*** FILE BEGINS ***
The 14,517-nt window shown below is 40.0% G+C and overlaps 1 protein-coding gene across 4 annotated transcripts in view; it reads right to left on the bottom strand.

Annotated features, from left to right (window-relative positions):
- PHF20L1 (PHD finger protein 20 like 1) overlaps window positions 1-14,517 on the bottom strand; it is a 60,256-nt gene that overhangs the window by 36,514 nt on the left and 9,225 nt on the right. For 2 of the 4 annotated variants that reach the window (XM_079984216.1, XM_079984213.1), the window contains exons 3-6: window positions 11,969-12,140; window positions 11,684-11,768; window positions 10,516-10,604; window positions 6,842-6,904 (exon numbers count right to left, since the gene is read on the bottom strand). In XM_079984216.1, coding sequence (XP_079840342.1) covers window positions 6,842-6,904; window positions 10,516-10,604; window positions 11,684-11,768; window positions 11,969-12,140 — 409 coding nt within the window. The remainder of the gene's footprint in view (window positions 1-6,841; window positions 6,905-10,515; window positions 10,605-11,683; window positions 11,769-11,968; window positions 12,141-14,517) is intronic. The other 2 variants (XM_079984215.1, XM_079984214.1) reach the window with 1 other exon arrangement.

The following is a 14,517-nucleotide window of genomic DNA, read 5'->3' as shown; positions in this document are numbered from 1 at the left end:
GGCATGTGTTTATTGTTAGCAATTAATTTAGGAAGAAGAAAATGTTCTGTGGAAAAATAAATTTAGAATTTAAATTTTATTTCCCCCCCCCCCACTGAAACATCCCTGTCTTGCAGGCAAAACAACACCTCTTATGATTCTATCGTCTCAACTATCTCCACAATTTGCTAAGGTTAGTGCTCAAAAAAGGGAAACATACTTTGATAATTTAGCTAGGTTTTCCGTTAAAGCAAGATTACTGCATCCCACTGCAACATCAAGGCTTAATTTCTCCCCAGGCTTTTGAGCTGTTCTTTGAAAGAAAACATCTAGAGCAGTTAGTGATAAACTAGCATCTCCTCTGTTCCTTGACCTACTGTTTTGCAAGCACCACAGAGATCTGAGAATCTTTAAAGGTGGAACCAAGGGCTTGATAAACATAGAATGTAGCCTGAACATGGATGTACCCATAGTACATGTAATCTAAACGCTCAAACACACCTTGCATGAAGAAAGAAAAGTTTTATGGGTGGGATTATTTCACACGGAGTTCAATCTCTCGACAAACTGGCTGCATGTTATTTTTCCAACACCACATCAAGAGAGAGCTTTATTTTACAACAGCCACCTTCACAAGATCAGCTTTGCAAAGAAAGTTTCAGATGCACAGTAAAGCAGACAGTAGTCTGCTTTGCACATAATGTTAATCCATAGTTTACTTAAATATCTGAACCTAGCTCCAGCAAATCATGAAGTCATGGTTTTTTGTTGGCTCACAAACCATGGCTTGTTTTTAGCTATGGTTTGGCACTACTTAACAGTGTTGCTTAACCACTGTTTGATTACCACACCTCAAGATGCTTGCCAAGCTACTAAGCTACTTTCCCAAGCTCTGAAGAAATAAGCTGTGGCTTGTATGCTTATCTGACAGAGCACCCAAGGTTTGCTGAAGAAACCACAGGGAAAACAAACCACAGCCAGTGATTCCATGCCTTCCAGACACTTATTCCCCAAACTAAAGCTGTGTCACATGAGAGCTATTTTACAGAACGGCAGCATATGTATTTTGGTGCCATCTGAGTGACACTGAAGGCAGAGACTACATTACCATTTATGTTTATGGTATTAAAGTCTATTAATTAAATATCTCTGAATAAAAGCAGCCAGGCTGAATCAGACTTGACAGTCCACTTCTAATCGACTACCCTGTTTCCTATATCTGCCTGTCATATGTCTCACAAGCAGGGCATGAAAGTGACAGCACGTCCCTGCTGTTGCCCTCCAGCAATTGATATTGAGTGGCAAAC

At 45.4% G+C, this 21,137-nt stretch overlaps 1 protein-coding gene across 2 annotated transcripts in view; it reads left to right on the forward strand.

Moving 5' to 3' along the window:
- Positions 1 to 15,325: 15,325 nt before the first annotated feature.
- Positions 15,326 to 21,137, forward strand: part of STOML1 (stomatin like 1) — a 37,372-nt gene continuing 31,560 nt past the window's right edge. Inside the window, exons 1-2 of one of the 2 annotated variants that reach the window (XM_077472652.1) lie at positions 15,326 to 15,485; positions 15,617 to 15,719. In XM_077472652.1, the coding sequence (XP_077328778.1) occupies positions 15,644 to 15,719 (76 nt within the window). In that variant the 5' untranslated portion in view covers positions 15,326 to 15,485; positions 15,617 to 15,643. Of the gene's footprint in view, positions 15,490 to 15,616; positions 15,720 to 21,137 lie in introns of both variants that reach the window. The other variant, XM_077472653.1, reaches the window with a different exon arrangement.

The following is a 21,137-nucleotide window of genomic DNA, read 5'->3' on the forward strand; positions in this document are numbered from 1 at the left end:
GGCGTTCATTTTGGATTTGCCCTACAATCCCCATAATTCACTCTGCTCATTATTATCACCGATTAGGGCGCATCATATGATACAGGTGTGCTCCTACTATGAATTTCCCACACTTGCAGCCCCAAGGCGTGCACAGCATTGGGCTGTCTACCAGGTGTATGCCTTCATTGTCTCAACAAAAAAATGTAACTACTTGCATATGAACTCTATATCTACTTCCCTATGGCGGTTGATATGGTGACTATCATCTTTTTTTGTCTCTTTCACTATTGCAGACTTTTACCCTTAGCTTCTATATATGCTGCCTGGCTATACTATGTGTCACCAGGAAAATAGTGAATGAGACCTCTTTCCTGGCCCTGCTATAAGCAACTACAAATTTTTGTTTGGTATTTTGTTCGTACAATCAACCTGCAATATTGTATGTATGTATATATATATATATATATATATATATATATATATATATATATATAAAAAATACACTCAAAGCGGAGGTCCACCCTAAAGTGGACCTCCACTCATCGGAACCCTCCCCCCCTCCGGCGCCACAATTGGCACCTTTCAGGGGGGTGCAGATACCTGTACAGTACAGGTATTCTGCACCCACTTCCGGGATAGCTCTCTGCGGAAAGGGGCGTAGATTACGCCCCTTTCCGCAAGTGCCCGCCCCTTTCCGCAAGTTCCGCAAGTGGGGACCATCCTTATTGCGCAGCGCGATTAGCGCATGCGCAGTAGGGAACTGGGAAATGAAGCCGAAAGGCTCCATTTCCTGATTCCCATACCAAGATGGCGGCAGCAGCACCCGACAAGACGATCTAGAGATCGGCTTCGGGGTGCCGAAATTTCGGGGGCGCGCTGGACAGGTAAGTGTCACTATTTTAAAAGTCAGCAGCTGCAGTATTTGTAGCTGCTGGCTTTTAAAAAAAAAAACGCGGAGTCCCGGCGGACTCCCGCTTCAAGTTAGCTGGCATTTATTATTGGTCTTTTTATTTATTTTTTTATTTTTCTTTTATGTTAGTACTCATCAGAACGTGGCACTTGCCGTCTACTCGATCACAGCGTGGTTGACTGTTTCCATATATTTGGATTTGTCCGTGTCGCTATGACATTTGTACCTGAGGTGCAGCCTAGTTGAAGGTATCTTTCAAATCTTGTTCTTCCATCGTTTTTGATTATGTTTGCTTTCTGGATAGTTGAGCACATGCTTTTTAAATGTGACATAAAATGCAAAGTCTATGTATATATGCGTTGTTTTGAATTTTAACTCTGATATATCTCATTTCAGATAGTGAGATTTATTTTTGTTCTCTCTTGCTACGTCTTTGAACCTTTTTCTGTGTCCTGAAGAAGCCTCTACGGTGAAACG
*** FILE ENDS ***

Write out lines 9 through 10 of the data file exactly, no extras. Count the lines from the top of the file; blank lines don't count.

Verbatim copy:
- Positions 15,326 to 21,137, forward strand: part of STOML1 (stomatin like 1) — a 37,372-nt gene continuing 31,560 nt past the window's right edge. Inside the window, exons 1-2 of one of the 2 annotated variants that reach the window (XM_077472652.1) lie at positions 15,326 to 15,485; positions 15,617 to 15,719. In XM_077472652.1, the coding sequence (XP_077328778.1) occupies positions 15,644 to 15,719 (76 nt within the window). In that variant the 5' untranslated portion in view covers positions 15,326 to 15,485; positions 15,617 to 15,643. Of the gene's footprint in view, positions 15,490 to 15,616; positions 15,720 to 21,137 lie in introns of both variants that reach the window. The other variant, XM_077472653.1, reaches the window with a different exon arrangement.

The following is a 21,137-nucleotide window of genomic DNA, read 5'->3' on the forward strand; positions in this document are numbered from 1 at the left end: